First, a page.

Aqueductal stenosis

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Aqueductal stenosis
Drawing of the ventricular system from Gray's Anatomy, with third and fourth ventricles and the aqueduct of Sylvius (cerebral aqueduct) labeled

Aqueductal stenosis is a narrowing of the aqueduct of Sylvius which blocks the flow of cerebrospinal fluid (CSF) in the ventricular system. Blockage of the aqueduct can lead to hydrocephalus, specifically as a common cause of congenital and/or obstructive hydrocephalus.[1][2]

The aqueduct of Sylvius is the channel which connects the third ventricle to the fourth ventricle and is the narrowest part of the CSF pathway with a mean cross-sectional area of 0.5 mm2 in children and 0.8 mm2 in adults.[3] Because of its small size, the aqueduct is the most likely place for a blockage of CSF in the ventricular system. This blockage causes ventricle volume to increase because the CSF cannot flow out of the ventricles and cannot be effectively absorbed by the surrounding tissue of the ventricles. Increased volume of the ventricles will result in higher pressure within the ventricles, and cause higher pressure in the cortex from it being pushed into the skull. A person may have aqueductal stenosis for years without any symptoms, and a head trauma, hemorrhage, or infection could suddenly invoke those symptoms and worsen the blockage.[4]

Signs and symptoms

The enlarged skull of a person with hydrocephalus, which is a symptom of the excess CSF in the ventricular system. This may be caused by aqueductal stenosis, and in some cases, it is thought that hydrocephalus will cause aqueductal stenosis.

Many of the signs and symptoms of aqueductal stenosis are similar to those of hydrocephalus. These typical symptoms include: headache, nausea and vomiting, cognitive difficulty, sleepiness, seizures, balance and gait disturbances, visual abnormalities, and incontinence.[5]

  • Headache may be a result of the raised intracranial pressure from the disrupted flow of CSF, and sometimes this symptom may come on suddenly as a “thunderclap headache”.[6]
  • In children, cognitive difficulty and developmental delay have been seen in a range of severities. Mild developmental delay is characterized by motor and neurological development that is no greater than 2 standard deviations below average for the age of the child, and moderate delay is characterized by greater than 2 standard deviations below. A child with severe delay may be unable to use spoken language or control movement or interact with others, and can behave abusively towards themselves.[7]
  • A patient's level of consciousness may also deteriorate with time, and this can lead to coma or death.[2]
  • The visual abnormalities previously mentioned include “upward gaze palsy”, where a person has difficulty looking up.[1]
  • Tremors have also been reported as a symptom, but are not as common as these previously mentioned.[5]

Signs of aqueductal stenosis other than those mentioned in “Causes of stenosis” include detection of an enlarged lateral and third ventricle in conjunction with a smaller fourth ventricle. This variation in ventricle size is indicative of a blockage in the aqueduct because it lies between the third and fourth ventricles. Another sign of stenosis is deformation of the midbrain, which can be severe. This is caused by the pressure gradient formed from a blockage in the aqueduct.[3]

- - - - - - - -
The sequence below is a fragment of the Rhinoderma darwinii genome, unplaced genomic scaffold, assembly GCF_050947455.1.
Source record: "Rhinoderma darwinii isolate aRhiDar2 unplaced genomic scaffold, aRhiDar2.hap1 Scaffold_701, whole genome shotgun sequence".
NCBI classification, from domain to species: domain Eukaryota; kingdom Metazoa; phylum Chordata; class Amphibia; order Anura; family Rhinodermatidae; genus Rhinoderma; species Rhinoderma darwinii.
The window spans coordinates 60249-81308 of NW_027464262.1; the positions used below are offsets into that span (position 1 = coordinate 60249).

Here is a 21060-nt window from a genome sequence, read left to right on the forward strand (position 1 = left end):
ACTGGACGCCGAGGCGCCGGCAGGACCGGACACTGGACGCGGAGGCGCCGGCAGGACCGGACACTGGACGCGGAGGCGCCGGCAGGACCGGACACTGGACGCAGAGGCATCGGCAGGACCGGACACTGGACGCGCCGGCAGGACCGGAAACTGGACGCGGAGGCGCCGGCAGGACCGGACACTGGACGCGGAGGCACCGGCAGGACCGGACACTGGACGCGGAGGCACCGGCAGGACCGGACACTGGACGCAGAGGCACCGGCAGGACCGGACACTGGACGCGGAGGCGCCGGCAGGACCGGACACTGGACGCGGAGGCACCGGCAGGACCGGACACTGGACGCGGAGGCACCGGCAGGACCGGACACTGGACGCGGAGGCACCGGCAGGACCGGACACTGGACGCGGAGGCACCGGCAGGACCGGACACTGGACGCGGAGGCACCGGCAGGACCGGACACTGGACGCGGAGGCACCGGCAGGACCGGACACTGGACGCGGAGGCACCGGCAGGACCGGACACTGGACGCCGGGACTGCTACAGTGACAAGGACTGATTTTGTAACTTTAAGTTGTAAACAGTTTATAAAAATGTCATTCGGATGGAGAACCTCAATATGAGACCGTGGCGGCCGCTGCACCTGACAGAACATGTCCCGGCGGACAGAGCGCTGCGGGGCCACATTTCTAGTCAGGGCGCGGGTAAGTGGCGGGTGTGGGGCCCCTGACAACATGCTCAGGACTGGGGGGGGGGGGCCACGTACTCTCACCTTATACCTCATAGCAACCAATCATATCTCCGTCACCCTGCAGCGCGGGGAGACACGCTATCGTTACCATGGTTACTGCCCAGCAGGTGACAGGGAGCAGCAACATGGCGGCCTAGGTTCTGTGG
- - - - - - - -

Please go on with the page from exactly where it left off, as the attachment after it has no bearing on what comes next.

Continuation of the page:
Tumor compression

In cases of aqueductal stenosis caused by tumor compression, a brain tumor in the region of the midbrain forms. More specific anatomically, a tumor forms in the pineal region which is dorsal to the midbrain and is level with the aqueduct of Sylvius.[2] As the tumor grows and expands, it compresses the aqueduct to eventually obstruct it.

Narrow aqueduct

A naturally narrow aqueduct allows for it to be more easily obstructed. Narrow aqueducts have no unusual tissue characteristics, and ventricles are lined with normal epithelial cells. Narrowing can be a defect from birth that results in congenital aqueductal stenosis. Developmental errors that could result in this defect include abnormal folding of the neural plate which causes the neural tube to be narrowed from birth.[3]


Forking refers to an aqueduct that has become split into multiple, separate channels as a result of incomplete fusion of the median fissure.[3] These channels may connect back together to form a single aqueduct again, or they may abruptly stop and form a dead-end. Both of these deformations disrupt the laminar flow of CSF through the ventricular system, causing the force by the aqueduct on its surroundings to be lower than the compressive force being applied to the aqueduct. This greater compressive force could effectively stop the flow of CSF if the aqueduct closes due to the force.[8]

Septum formation

Formation of a septum implies that through gliosis, a membrane of glial cells has developed across the aqueduct. This abnormal membrane most commonly forms at the lower and distal portion of the aqueduct, and completely obstructs the canal. This barricade causes the portion of the aqueduct above it to become dilated with the excess CSF which in turn applies more pressure to the cells in this upper part.[3] This increased pressure amplifies the effects of gliosis, as described in the next section.